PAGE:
Daily Archives: January 21, 2020

Candace Owens’ Stupidity Leaves Cornel West Speechless…

Date: January 21, 2020

01) Candace Owens’ Stupidity Leaves Cornel West Speechless

“Cornel West was stunned by Candace Owens’ stupidity.

“Harvard philosophy professor Dr. Cornel West debates Blexit Movement founder Candace Owens on ‘The Ingraham Angle.’

LAURA INGRAHAM, HOST: Now, we hear those lines all the time but here are the facts. Since President Trump took office, black unemployment has hit a historic low and currently sits at about 6.7 percent. And by the way, he’s not satisfied with that. He wants it a lot lower but still pretty great. The number of African Americans employed is up more than 4 percent. And the most stunning of all African American wages. This is my favorite are up more than 9 percent. Here now in a truly special debate, I’m so happy about this. Candace Owens, Blexit Movement Founder, a conservative commentator and Cornel West, Professor of Philosophy at Harvard University and Professor Emeritus at Princeton. Dr. West, I also want to tell you, I really appreciate you coming on the show, you’re an old style liberal, I don’t mean old and old, but you like debate and conversation and I think that’s just awesome. So, thank you so much for joining us tonight.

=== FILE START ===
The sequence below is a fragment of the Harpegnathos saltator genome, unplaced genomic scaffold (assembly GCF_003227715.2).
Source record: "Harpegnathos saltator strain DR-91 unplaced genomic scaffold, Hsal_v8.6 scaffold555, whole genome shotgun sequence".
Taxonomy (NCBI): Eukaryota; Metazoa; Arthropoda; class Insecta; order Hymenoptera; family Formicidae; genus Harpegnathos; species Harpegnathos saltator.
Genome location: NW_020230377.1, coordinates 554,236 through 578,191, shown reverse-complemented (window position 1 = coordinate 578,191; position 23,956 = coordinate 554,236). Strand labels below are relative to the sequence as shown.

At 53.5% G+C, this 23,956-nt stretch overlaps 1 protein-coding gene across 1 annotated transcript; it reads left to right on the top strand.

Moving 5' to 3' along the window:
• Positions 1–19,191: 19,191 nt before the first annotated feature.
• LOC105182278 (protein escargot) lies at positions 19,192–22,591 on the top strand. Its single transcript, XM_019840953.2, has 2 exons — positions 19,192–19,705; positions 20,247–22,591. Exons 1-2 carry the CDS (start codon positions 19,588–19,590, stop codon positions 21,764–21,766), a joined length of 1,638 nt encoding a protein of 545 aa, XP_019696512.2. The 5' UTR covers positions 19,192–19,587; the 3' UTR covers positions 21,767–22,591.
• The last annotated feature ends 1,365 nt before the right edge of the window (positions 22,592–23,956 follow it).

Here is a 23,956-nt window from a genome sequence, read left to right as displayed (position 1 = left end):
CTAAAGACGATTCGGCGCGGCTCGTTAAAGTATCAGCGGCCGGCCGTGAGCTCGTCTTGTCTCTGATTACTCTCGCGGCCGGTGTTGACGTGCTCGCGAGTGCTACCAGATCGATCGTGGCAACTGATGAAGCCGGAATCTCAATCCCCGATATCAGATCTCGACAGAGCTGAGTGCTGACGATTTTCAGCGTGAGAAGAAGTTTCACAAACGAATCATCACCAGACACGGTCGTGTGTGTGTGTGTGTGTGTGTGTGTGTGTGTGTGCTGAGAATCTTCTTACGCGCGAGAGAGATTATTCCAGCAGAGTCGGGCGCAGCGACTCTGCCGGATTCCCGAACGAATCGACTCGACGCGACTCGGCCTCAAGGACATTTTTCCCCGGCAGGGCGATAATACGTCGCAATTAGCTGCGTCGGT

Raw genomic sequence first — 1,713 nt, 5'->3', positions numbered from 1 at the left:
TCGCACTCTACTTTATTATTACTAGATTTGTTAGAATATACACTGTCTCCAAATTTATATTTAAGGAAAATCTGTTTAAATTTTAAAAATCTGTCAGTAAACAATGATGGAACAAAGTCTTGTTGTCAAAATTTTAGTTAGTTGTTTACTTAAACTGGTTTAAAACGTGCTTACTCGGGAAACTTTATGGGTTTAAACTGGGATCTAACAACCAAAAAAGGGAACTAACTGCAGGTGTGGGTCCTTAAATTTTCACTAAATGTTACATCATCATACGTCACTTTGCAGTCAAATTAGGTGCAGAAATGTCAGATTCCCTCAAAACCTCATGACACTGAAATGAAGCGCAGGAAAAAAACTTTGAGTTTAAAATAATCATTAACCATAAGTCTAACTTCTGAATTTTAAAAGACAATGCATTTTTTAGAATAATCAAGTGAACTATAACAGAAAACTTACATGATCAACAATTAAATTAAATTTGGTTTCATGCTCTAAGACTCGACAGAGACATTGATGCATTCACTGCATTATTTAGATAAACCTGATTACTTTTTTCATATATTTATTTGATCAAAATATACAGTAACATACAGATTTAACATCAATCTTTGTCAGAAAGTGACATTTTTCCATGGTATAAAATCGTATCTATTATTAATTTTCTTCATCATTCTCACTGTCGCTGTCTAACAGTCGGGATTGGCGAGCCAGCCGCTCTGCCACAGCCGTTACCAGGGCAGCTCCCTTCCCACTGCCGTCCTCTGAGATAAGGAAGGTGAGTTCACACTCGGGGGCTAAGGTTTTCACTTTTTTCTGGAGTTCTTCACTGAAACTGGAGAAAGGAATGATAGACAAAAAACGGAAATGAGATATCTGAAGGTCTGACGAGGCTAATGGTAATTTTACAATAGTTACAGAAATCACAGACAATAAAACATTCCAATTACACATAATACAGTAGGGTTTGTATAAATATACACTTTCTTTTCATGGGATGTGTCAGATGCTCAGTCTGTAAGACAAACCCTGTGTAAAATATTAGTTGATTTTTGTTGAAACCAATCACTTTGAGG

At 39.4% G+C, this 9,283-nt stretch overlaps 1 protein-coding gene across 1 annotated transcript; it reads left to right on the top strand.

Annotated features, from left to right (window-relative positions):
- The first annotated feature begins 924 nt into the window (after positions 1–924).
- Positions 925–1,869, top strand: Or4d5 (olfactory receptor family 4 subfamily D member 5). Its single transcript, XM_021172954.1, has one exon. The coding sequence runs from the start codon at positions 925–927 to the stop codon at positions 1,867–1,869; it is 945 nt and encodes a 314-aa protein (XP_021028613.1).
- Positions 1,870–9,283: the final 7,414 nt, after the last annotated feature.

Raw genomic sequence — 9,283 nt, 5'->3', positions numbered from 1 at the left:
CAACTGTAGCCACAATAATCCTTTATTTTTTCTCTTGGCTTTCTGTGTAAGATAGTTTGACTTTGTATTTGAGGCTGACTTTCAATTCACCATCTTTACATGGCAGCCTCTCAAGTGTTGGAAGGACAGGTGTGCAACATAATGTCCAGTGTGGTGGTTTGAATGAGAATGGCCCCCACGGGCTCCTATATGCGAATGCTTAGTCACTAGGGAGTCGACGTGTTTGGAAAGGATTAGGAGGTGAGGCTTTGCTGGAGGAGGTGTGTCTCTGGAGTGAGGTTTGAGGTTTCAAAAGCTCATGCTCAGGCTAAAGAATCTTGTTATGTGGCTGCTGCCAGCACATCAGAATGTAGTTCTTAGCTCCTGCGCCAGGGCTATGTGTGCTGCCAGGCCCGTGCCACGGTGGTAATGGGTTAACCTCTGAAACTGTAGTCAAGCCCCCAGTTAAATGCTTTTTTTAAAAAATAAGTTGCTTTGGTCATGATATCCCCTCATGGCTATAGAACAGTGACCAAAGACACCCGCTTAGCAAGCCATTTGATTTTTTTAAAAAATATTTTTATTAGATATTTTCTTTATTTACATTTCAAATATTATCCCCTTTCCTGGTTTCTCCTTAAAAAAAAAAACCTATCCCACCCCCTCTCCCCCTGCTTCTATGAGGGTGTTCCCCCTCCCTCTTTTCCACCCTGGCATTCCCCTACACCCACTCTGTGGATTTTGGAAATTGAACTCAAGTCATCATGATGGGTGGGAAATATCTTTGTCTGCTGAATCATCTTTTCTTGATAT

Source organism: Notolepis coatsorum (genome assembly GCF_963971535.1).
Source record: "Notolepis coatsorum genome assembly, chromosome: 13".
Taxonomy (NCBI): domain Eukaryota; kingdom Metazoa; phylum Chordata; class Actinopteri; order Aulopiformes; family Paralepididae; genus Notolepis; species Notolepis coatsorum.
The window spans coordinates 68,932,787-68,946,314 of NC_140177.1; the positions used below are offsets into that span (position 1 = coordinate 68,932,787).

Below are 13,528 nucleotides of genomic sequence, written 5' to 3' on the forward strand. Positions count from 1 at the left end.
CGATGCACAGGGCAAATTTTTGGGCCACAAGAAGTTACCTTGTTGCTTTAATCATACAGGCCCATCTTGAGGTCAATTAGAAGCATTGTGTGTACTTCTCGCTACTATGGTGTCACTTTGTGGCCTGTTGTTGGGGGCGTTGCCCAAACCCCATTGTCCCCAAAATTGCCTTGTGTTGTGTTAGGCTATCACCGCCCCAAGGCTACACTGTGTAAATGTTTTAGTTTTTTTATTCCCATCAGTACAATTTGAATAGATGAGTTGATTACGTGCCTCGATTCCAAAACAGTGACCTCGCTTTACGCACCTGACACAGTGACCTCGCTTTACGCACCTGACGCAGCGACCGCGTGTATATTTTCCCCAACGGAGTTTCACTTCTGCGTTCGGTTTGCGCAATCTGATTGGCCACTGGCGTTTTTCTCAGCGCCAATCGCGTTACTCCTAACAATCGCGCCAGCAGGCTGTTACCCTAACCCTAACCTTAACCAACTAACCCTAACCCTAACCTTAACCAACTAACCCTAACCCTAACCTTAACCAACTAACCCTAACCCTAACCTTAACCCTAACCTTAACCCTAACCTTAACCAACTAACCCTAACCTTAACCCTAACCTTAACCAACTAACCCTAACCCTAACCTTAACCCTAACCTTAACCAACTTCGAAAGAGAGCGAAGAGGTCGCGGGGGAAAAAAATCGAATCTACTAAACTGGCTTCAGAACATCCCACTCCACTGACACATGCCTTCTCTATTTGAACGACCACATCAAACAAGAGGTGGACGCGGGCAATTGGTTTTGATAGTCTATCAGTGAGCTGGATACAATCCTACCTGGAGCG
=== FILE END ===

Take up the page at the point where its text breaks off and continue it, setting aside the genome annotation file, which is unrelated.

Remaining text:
Habitat 67 stacks 354 prefabs that get urban/suburban balance…


Date: January 21, 2020

01) Habitat 67 stacks 354 prefabs that get urban/suburban balance

“Habitat 67 was a 1960s experiment in dense, downtown housing that tried to combine the best of urban and suburban living. Architect Moshe Safdie wanted to integrate the qualities of a suburban home- the access to nature and views- into a high-rise. Built for the 1967 World’s Fair, Habitat 67 was also a prototype of an affordable “3D modular building system” that he hoped would “reinvent the apartment building”.

Like the Japanese Metabolism movement (see Nagakin capsule tower: https://www.youtube.com/watch?v=sXRJE2caPNY), Habitat 67 is an interconnected web of prefabricated cells stacked so the emergent whole feels less coldly geometric and more organic.

“Habitat 67 comprises 354 identical, prefabricated concrete forms arranged in various combinations, reaching up to 12 stories in height. Together these units create 146 residences of varying sizes and configurations, each formed from one to eight linked concrete units. The complex originally contained 158 apartments, but several apartments have since been joined to create larger units, reducing the total number. Each unit is connected to at least one private terrace, which can range from approximately 20 to 90 square metres (225 to 1,000 sq ft) in size.” – Wikipedia

Originally, Safdie had aimed to create an affordable prefab system, but given the experimental nature of the project, costs reached approximately C$140,000 per unit (pricey for the 1960s). Today, the apartment owners all own shares in the building. Long-time resident George Boynton helped instigate changing the status of the complex from government-owned apartment building to a private Limited Partnership Complex. He gave us a tour of the 10-story building and a walk-through of Mosha Safdie’s newly-renovated apartment.

Habitat 67 tours: